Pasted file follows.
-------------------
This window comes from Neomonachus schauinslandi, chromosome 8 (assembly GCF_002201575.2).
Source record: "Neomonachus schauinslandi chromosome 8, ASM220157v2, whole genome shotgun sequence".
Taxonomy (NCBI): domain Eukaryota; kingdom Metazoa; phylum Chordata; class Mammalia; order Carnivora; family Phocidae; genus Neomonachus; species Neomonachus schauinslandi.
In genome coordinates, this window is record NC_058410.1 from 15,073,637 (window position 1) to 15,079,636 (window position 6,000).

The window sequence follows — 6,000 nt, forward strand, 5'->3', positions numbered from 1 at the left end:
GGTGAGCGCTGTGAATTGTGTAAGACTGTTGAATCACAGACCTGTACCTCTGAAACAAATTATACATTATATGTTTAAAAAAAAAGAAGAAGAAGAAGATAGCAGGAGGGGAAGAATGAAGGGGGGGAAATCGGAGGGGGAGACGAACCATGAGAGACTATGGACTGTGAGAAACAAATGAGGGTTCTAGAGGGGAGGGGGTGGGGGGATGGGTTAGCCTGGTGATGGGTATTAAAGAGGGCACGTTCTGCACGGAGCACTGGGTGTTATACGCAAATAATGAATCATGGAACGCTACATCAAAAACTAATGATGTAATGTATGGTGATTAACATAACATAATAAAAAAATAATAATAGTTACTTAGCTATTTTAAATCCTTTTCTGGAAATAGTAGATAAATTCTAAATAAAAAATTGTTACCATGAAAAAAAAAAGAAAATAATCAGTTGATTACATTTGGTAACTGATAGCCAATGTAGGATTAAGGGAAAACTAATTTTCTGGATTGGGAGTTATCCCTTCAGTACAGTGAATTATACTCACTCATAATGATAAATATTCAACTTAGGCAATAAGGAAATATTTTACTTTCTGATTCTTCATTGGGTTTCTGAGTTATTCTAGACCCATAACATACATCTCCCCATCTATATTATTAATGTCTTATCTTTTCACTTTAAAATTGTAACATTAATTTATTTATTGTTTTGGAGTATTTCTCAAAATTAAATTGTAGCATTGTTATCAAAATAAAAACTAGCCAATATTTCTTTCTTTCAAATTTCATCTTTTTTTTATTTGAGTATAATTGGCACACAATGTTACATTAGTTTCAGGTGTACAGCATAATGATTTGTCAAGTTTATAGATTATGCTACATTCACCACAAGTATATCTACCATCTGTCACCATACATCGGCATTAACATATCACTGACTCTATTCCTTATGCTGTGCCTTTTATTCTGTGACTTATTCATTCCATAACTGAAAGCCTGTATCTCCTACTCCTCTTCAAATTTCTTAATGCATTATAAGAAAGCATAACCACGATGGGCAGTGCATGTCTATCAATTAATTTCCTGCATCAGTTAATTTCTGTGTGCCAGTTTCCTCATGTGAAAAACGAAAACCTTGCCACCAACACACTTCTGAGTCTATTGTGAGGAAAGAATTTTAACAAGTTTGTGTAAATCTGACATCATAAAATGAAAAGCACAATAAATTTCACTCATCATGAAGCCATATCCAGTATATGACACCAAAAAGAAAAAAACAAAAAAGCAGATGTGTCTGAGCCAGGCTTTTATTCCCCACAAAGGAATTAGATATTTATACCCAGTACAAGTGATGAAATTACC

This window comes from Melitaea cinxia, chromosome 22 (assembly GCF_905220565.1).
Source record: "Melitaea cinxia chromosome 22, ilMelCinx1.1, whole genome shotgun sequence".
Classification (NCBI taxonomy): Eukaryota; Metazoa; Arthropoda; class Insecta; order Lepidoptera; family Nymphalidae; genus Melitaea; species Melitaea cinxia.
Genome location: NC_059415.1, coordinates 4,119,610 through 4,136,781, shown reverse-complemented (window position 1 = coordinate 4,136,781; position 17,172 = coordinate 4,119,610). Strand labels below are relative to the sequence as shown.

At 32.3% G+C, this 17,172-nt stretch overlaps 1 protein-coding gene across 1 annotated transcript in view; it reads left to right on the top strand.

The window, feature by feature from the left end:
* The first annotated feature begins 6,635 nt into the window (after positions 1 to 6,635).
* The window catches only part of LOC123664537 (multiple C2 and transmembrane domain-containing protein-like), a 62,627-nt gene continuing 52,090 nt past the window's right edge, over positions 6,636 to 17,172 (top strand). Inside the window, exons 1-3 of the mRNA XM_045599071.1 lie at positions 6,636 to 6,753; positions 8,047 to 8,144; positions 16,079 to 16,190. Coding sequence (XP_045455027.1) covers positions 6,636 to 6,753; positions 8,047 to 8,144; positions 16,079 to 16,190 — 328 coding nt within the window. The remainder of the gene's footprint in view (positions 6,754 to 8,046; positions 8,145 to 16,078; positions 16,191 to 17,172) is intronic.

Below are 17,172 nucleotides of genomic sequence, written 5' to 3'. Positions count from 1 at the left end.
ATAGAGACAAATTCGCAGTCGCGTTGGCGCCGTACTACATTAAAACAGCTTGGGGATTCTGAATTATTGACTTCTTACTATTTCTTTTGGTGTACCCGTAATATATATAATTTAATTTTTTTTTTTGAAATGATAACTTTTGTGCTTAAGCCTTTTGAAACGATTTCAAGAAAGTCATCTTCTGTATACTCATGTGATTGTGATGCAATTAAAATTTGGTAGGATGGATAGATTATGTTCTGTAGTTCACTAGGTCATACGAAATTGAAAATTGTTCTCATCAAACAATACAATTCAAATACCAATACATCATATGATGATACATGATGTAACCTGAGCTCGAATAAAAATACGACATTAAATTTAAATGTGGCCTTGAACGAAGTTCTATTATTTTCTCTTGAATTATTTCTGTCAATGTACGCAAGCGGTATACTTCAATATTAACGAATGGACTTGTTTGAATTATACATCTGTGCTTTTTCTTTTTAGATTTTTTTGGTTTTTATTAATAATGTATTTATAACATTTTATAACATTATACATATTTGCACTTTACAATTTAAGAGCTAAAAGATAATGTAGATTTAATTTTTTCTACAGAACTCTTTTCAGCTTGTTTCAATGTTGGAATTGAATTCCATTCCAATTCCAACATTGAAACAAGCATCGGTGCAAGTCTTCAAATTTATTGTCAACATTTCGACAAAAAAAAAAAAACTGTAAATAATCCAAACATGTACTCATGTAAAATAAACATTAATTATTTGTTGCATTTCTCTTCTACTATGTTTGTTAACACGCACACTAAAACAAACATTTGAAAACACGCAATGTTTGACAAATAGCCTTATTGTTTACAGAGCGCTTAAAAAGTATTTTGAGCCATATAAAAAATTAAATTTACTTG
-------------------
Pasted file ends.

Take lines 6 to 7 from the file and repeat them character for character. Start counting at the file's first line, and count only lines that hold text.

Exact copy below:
GGTGAGCGCTGTGAATTGTGTAAGACTGTTGAATCACAGACCTGTACCTCTGAAACAAATTATACATTATATGTTTAAAAAAAAAGAAGAAGAAGAAGATAGCAGGAGGGGAAGAATGAAGGGGGGGAAATCGGAGGGGGAGACGAACCATGAGAGACTATGGACTGTGAGAAACAAATGAGGGTTCTAGAGGGGAGGGGGTGGGGGGATGGGTTAGCCTGGTGATGGGTATTAAAGAGGGCACGTTCTGCACGGAGCACTGGGTGTTATACGCAAATAATGAATCATGGAACGCTACATCAAAAACTAATGATGTAATGTATGGTGATTAACATAACATAATAAAAAAATAATAATAGTTACTTAGCTATTTTAAATCCTTTTCTGGAAATAGTAGATAAATTCTAAATAAAAAATTGTTACCATGAAAAAAAAAAGAAAATAATCAGTTGATTACATTTGGTAACTGATAGCCAATGTAGGATTAAGGGAAAACTAATTTTCTGGATTGGGAGTTATCCCTTCAGTACAGTGAATTATACTCACTCATAATGATAAATATTCAACTTAGGCAATAAGGAAATATTTTACTTTCTGATTCTTCATTGGGTTTCTGAGTTATTCTAGACCCATAACATACATCTCCCCATCTATATTATTAATGTCTTATCTTTTCACTTTAAAATTGTAACATTAATTTATTTATTGTTTTGGAGTATTTCTCAAAATTAAATTGTAGCATTGTTATCAAAATAAAAACTAGCCAATATTTCTTTCTTTCAAATTTCATCTTTTTTTTATTTGAGTATAATTGGCACACAATGTTACATTAGTTTCAGGTGTACAGCATAATGATTTGTCAAGTTTATAGATTATGCTACATTCACCACAAGTATATCTACCATCTGTCACCATACATCGGCATTAACATATCACTGACTCTATTCCTTATGCTGTGCCTTTTATTCTGTGACTTATTCATTCCATAACTGAAAGCCTGTATCTCCTACTCCTCTTCAAATTTCTTAATGCATTATAAGAAAGCATAACCACGATGGGCAGTGCATGTCTATCAATTAATTTCCTGCATCAGTTAATTTCTGTGTGCCAGTTTCCTCATGTGAAAAACGAAAACCTTGCCACCAACACACTTCTGAGTCTATTGTGAGGAAAGAATTTTAACAAGTTTGTGTAAATCTGACATCATAAAATGAAAAGCACAATAAATTTCACTCATCATGAAGCCATATCCAGTATATGACACCAAAAAGAAAAAAACAAAAAAGCAGATGTGTCTGAGCCAGGCTTTTATTCCCCACAAAGGAATTAGATATTTATACCCAGTACAAGTGATGAAATTACC

This window comes from Melitaea cinxia, chromosome 22 (assembly GCF_905220565.1).